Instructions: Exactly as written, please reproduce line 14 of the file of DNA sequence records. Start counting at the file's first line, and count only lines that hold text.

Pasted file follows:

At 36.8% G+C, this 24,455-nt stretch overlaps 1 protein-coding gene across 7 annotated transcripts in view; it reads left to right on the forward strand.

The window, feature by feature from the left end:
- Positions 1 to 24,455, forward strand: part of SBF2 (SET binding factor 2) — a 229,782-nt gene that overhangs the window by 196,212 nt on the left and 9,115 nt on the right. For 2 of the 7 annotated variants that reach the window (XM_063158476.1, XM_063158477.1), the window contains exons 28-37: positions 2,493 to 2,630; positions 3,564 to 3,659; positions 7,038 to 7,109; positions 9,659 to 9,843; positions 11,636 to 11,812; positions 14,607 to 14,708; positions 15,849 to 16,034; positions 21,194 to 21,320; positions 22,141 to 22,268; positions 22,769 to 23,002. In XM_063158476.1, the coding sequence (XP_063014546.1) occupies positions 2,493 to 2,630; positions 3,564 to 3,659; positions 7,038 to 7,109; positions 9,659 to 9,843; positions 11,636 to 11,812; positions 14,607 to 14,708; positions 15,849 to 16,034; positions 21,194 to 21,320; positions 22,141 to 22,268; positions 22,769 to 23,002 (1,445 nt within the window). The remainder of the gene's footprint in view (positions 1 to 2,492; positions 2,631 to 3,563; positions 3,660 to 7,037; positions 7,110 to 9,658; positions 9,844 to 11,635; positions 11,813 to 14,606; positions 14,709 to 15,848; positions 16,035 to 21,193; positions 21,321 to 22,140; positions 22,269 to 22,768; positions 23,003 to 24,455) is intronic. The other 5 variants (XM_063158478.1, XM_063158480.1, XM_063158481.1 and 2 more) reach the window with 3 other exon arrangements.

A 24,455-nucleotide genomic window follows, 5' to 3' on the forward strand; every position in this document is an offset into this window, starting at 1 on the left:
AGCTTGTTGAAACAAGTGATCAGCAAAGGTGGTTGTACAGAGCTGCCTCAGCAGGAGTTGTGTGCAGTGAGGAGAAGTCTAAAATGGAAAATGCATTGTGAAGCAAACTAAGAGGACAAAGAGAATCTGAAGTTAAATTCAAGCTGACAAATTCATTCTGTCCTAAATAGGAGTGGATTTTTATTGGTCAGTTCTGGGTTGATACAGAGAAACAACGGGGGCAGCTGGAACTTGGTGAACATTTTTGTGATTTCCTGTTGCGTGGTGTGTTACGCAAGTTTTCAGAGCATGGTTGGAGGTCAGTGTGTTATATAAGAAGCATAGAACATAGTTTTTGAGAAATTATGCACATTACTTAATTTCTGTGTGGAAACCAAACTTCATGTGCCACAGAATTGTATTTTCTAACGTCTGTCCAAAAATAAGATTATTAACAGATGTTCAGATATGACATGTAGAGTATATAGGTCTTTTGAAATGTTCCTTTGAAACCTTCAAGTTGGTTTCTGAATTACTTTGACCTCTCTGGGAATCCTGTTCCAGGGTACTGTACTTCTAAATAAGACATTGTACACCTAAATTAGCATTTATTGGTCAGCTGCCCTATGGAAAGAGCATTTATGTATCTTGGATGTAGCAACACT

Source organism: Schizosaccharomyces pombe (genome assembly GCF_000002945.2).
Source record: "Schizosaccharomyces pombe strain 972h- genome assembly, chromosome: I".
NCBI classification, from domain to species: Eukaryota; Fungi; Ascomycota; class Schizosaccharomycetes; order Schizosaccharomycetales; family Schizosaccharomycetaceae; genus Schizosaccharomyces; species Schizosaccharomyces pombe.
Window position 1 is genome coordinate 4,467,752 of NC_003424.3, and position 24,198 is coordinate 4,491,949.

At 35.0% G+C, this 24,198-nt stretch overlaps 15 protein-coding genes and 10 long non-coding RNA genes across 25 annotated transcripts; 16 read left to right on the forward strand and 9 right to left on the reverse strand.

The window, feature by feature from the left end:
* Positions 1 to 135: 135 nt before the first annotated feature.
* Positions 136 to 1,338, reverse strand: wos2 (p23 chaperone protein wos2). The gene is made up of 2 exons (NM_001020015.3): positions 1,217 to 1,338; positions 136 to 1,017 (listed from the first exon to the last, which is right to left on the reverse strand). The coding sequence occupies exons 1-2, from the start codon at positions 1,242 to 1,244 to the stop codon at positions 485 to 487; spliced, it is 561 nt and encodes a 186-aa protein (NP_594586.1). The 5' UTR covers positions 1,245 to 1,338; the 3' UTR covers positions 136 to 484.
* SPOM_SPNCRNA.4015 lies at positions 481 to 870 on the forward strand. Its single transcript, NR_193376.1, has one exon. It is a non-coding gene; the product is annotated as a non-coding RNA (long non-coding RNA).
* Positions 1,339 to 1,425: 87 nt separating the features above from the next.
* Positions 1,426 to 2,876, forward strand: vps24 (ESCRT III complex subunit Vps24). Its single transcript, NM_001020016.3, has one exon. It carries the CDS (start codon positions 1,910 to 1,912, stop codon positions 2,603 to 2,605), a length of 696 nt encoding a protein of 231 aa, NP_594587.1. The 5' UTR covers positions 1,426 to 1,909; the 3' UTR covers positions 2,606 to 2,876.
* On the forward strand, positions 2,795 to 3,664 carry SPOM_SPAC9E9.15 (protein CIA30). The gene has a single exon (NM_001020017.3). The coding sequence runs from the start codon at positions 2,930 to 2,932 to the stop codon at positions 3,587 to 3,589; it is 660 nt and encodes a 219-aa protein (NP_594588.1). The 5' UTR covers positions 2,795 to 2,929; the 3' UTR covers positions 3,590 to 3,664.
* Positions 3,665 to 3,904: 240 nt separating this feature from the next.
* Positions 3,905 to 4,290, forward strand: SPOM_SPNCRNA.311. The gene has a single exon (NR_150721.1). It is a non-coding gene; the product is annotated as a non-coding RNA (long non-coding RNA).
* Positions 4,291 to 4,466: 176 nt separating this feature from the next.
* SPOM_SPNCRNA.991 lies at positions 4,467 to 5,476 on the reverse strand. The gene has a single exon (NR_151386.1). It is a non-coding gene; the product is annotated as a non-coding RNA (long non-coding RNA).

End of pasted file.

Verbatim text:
* SPOM_SPNCRNA.4015 lies at positions 481 to 870 on the forward strand. Its single transcript, NR_193376.1, has one exon. It is a non-coding gene; the product is annotated as a non-coding RNA (long non-coding RNA).